We made the list!
What list? The Essence magazine list of the Top 10 cities for black families. Sure, there are just as many lists as there are lifestyle magazines, and maybe the ranking won't change life in our little jewel along the Patapsco, yet being No. 6 is worth putting into the "feel good" file.
Essence based its report on universal concerns such as median housing costs, unemployment rate, violent crime, school enrollment and median household income for blacks.
Health care per capita -- as rated by the number of physicians, specialists and hospitals -- also became part of the equation. Researchers started with 75 places, then narrowed the list to the top 20.
After crunching the numbers, Essence rated Charlotte, N.C., first; Washington, D.C., second; and Detroit, third.
The survey also gave extra points to cities with large percentages of black residents, which worked out well for Detroit, Washington and Baltimore.
Our hometown also scored points for its "small-town Southern living" and proximity to the big cities -- Washington, D.C., New York City and Philadelphia.
Carla D. Hayden, director of the Pratt Library, agrees that Baltimore has a welcoming, small-town feel. "People reach out and embrace you and make you feel a part of things, and that's especially important when you're new and single," she says.
It seems that a livable city needs more than just Hollywood star power, bright lights and "inside-the-beltway" intrigue. Essence mentions Baltimore's Great Blacks in Wax Museum, which pulled in 150,000 visitors last year, the thriving black middle class and the city's rich black history.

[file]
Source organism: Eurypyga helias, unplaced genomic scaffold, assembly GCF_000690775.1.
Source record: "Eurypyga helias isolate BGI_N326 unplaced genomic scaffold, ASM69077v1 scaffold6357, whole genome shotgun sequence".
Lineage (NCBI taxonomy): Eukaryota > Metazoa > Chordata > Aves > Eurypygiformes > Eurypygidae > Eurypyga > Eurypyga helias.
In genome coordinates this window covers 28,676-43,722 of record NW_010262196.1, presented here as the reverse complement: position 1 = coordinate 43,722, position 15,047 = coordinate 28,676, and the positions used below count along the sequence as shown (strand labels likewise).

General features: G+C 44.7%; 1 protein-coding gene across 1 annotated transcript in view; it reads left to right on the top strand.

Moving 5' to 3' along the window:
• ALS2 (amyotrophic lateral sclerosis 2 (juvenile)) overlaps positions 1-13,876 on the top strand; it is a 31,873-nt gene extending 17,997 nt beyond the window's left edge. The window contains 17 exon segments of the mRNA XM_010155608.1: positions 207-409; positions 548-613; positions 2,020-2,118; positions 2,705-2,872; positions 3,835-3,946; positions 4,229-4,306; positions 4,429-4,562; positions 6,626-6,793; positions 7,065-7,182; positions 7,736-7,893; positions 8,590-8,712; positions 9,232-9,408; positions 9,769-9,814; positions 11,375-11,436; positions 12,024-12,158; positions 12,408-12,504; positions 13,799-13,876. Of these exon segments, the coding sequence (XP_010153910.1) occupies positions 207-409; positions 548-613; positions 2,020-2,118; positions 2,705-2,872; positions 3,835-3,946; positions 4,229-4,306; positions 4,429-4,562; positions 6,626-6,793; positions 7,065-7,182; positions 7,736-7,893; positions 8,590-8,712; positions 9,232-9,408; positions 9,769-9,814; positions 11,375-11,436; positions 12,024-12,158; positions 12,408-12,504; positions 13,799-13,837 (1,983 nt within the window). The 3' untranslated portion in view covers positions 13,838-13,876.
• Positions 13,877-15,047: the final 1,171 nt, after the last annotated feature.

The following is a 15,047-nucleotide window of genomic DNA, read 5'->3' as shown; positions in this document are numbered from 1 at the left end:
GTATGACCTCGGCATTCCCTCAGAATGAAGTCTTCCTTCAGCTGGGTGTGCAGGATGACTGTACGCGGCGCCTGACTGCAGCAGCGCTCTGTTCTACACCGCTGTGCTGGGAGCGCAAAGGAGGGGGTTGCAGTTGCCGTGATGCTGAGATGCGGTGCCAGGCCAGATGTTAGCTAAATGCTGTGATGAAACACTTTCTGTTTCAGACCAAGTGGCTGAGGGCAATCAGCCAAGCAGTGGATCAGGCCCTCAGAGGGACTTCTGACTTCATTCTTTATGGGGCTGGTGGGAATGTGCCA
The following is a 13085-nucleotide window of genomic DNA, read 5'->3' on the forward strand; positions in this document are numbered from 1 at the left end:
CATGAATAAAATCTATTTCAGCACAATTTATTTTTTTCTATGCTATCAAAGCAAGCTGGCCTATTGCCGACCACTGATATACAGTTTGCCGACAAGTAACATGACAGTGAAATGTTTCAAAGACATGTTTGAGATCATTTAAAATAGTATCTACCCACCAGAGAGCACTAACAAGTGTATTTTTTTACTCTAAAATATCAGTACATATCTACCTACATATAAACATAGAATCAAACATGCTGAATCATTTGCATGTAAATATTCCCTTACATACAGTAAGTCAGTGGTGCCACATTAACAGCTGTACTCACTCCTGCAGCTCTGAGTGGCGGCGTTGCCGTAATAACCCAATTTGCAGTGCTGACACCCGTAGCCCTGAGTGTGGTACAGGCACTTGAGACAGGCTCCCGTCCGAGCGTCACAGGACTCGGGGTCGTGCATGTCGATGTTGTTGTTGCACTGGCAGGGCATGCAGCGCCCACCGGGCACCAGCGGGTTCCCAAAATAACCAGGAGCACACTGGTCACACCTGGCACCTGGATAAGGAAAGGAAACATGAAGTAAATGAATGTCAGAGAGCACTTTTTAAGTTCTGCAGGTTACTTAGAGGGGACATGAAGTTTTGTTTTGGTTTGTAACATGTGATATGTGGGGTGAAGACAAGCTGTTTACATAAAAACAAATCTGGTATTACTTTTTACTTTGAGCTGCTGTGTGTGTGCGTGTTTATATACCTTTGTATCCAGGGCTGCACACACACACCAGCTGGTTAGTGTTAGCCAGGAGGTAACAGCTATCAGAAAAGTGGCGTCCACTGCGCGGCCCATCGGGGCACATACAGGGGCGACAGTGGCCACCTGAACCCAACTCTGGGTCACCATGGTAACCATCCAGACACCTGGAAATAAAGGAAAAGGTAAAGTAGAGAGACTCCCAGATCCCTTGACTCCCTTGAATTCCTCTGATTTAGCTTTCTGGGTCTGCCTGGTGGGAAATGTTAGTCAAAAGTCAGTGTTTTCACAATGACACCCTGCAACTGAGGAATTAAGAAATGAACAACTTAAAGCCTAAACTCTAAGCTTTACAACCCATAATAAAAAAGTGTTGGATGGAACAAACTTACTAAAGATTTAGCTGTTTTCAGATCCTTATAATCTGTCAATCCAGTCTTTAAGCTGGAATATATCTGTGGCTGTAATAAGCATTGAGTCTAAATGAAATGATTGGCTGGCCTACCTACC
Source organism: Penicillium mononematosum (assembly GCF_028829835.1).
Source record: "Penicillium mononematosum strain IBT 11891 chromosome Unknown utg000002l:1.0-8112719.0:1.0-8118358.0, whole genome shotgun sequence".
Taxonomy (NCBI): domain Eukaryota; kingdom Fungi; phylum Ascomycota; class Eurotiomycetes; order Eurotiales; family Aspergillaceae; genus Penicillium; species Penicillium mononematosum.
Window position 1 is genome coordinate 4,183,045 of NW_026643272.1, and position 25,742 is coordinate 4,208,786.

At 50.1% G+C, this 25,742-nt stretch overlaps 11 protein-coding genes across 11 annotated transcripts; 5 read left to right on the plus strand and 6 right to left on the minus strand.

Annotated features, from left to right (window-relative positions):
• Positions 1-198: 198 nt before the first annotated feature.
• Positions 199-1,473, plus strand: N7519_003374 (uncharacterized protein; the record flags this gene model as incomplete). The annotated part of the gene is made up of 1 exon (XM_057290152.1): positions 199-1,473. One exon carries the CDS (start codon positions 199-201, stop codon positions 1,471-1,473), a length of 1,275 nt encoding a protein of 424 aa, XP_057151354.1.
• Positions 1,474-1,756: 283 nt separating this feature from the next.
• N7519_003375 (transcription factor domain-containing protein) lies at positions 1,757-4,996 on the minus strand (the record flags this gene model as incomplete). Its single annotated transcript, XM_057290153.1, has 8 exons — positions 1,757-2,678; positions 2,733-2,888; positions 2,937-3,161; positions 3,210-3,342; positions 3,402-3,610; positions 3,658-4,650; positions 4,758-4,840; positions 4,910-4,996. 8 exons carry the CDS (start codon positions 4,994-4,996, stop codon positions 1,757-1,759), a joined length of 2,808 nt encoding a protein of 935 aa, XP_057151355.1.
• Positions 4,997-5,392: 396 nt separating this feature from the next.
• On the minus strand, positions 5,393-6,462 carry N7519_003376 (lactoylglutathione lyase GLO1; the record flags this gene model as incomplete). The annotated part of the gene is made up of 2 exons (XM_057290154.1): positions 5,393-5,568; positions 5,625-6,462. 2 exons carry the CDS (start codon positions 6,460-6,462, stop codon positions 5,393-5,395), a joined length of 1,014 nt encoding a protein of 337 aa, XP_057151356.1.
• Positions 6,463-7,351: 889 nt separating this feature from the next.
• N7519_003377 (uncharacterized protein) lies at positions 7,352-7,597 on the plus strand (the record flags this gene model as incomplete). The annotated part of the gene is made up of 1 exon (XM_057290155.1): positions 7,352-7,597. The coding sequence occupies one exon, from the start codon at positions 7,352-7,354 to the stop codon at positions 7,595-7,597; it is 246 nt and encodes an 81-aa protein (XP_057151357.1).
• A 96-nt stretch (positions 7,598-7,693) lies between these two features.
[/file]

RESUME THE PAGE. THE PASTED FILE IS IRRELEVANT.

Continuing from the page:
In the years before the Civil War, 25,000 free blacks lived in Baltimore, more than in any other city. Frederick Douglass made his escape to freedom from Baltimore. Thurgood Marshall lived here, as did Billie Holiday, Eubie Blake, Clarence M. Mitchell Jr. The Royal Theater and Pennsylvania Avenue rivaled New York's famous Apollo Theater and the night life along 125th Street.
Now, the die-hard Baltimoreans who suffer from a lingering sense of municipal inferiority may well point to other lists that did not give the city high rankings. Last September, Ebony magazine wrote about the best places for blacks and came up with the usual suspects: Atlanta, Washington, Chicago and New York. No Baltimore. That's according to the magazine's 1997 list of the 100 Most Influential Black Americans.
At Money magazine, Baltimore fell smack in the middle of the 300 best metropolitan areas to live. The city came in at No. 156, just above Amarillo, Texas, and Atlanta, and a tad below New York City, Anchorage and Reno, Nev.
Kiplinger's Personal Finance magazine cited a U-Haul migration survey that showed Los Angeles, Atlanta, Houston, Dallas and Chicago as having the highest number of people moving in. Fredericksburg, Va., has the highest percentage moving in as opposed to those leaving town.
That's all well and good, but we're going to put our attention on the list that gives us something to cheer about, even with the O's in a slump and the racing crowd still in a funk over the blackout at Pimlico.
"I've always felt that Baltimore was a wonderful place to live and work and I'm very pleased to know that a national publication feels the same," says State's Attorney Patricia C. Jessamy. "To me, the major negatives are crime and education. And we're working every day to try and get a handle on that."
Essence's Top 10
1. Charlotte, N.C.
2. Washington, D.C.
5. Cleveland, Ohio
7. Memphis NTC 8. Chicago
9. Rochester, N.Y.
10. San Francisco
Pub Date: 5/19/98